Number of green jobs fall from 2022 levels, PwC Barometer finds


green jobs

The number of green jobs advertised in the UK has fallen from the record levels recorded in 2022, although at a smaller rate than the decline seen in the UK’s job market overall, PwC’s Green Jobs Barometer finds.

The number of total advertised roles fell by 29%, while the number of green jobs fell by 26%, according to the latest research by PwC. Green jobs have also seen their share of the UK labour market increase to 2.3%, up from 2.2% in 2022 and 1.9% in 2021.

PwC’s Green Jobs Barometer, now in its third year, has identified for the first time that green jobs “tend to be higher quality jobs”, which reflects both higher levels of pay and greater levels of job satisfaction compared to non-green roles.

The Barometer has also detected a “pay premium” with 60% of occupations commanding a 23% pay premium on average for entry-level green roles. However, the research highlighted that green jobs tend to require longer working hours and are slightly more likely than non-green roles to be based on temporary employment contracts.

Scotland leads in green job creation in the UK, with 4.04% of all jobs advertised considered as green (up from 3.3% last year), compared with 2.32% for the UK as a whole. Northern Ireland also performs well, but from a comparatively small base, 2.4% this year compared to 1.9% in 2022.

A drop in the number of advertised roles is concerning given the scale of what needs to be achieved.

Despite London advertising for over 10,000 fewer green jobs than last year, the capital maintained its lead over the other regions by number of jobs, seeking to fill a total of 45,219 roles and having the second-highest regional increase in the proportion of green jobs to other jobs. London and the South East show the largest absolute number of vacancies, accounting for 33% of all new green job postings in the UK.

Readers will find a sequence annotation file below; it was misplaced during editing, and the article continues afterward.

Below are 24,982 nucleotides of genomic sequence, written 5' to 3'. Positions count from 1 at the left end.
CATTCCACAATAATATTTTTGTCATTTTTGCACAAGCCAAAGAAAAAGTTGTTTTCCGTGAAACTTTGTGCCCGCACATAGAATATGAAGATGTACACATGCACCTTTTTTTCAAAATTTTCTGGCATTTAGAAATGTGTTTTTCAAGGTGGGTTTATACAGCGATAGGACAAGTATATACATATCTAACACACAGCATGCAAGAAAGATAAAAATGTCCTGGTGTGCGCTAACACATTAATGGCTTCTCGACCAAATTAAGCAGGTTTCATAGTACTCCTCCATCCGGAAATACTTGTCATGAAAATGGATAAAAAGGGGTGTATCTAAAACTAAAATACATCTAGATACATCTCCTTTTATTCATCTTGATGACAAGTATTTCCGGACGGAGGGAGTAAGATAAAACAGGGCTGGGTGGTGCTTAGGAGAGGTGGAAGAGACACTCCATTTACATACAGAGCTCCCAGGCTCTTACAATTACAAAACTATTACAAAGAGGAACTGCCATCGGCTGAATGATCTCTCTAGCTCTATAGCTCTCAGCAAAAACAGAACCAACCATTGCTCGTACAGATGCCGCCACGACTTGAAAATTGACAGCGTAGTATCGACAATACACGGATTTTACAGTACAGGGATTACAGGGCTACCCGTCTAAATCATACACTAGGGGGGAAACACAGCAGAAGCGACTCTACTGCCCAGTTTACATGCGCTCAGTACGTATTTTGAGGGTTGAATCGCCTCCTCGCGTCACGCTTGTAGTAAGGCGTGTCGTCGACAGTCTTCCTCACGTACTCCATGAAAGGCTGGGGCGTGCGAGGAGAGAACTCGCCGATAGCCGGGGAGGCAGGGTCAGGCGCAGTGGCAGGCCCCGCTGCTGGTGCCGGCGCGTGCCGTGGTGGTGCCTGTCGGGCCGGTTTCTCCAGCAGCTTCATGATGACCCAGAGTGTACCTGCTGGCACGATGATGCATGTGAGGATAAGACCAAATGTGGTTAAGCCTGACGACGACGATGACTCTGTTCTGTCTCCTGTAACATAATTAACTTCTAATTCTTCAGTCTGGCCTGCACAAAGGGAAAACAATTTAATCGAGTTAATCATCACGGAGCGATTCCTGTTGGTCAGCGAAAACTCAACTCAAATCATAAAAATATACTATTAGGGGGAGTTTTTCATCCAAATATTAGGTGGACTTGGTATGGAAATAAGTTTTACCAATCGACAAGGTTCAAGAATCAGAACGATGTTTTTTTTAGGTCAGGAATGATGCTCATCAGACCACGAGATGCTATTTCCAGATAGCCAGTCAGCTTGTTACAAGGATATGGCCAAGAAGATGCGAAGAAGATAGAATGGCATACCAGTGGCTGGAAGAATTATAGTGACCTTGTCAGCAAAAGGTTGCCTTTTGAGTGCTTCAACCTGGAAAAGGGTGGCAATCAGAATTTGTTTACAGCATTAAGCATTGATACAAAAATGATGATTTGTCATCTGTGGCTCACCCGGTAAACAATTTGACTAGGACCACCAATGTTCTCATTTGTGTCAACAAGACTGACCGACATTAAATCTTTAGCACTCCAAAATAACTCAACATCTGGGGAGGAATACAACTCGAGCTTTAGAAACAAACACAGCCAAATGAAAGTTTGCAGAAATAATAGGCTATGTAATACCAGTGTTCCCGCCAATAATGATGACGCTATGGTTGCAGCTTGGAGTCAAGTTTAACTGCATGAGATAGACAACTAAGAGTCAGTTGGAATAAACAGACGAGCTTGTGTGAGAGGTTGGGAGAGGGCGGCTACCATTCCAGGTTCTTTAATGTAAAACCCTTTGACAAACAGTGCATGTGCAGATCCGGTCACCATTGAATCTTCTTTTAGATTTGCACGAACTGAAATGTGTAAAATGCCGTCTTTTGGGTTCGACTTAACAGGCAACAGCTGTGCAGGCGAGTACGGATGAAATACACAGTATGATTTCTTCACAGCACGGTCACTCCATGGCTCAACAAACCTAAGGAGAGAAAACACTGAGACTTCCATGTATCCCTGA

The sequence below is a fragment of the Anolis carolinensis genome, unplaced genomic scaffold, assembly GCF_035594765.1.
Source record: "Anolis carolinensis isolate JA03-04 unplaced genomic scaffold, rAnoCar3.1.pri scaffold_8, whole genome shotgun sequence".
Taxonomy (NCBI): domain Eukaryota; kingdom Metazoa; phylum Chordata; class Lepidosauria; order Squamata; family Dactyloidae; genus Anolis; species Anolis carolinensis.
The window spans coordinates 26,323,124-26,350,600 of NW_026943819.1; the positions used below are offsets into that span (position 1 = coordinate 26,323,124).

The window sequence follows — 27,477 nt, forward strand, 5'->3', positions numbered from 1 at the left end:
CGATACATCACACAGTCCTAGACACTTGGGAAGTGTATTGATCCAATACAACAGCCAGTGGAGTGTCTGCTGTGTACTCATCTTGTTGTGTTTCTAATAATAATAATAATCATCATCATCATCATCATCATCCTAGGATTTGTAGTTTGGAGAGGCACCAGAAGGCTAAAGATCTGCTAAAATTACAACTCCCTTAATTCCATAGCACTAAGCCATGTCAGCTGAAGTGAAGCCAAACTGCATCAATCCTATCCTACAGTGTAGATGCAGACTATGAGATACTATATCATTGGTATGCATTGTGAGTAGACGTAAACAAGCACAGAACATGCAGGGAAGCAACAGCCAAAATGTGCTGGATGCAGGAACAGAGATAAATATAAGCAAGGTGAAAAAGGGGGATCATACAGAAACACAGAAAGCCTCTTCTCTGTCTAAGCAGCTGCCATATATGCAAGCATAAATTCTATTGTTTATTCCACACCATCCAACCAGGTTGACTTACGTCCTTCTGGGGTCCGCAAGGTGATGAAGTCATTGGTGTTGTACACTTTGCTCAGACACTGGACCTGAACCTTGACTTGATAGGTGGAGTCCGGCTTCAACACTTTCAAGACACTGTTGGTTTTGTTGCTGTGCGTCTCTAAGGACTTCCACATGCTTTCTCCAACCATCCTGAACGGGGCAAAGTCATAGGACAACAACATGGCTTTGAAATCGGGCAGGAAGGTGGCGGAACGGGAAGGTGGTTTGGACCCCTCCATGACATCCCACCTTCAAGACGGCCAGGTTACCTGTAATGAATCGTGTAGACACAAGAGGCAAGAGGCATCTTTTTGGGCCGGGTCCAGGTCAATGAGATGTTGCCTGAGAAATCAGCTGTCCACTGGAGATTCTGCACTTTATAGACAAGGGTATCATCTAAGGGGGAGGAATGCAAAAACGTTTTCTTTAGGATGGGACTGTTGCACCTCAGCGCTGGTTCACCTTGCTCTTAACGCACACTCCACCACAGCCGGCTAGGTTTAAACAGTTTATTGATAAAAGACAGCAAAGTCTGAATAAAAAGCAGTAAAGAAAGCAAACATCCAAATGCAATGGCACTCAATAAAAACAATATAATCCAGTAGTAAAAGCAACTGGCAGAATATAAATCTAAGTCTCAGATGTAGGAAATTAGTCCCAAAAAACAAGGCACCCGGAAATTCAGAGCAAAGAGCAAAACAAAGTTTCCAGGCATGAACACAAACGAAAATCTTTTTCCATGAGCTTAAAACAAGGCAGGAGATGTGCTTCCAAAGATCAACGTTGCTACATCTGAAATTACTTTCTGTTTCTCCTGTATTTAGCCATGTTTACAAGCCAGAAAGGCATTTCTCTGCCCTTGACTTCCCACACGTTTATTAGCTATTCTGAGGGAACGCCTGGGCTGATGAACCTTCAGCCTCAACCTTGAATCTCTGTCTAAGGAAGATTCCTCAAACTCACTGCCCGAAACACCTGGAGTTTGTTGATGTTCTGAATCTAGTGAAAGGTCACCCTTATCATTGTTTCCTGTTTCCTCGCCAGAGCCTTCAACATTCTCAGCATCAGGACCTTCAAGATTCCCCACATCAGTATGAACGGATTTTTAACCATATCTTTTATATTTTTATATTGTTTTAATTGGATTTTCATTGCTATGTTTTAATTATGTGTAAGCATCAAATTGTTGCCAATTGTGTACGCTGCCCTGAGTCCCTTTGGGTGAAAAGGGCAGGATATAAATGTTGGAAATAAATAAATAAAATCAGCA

However, five of the twelve UK regions (South East, East Midlands, Wales, North East, East of England) saw the number of green jobs advertised fall at a greater rate than the fall in all jobs advertised in their region. PwC says this suggests that green job opportunities are increasingly concentrated in certain regions.

PwC says its new analysis shows access to green jobs “remains unevenly spread” by background. Compared to the labour market overall, green jobs tend to be concentrated in “white collar” roles and require a higher level of education at a degree level or equivalent.

Green jobs
PwC says its new analysis shows access to green jobs “remains unevenly spread” by background.

In Scotland, London and the South East, almost 40% of green jobs advertised require a university degree or equivalent experience.

Workers from Black, Asian or minority ethnic backgrounds are underrepresented in green roles compared to their share of the labour market overall. For example in London, where workers from these communities account for 36% of the workforce they account for only 30% of workers in green jobs.

A significant proportion of the rise in green jobs has been driven by roles requiring a background in science, technology and maths (STEM), which are subjects that traditionally under-represent women.

Carl Sizer, Head of Regions and Platforms at PwC, commented: “Green jobs are a good proxy for the greening of the economy. That green jobs account for a growing proportion of the jobs market is encouraging, but we need to see a significant increase in new green jobs to meet net zero goals. A drop in the number of advertised roles is concerning given the scale of what needs to be achieved.”

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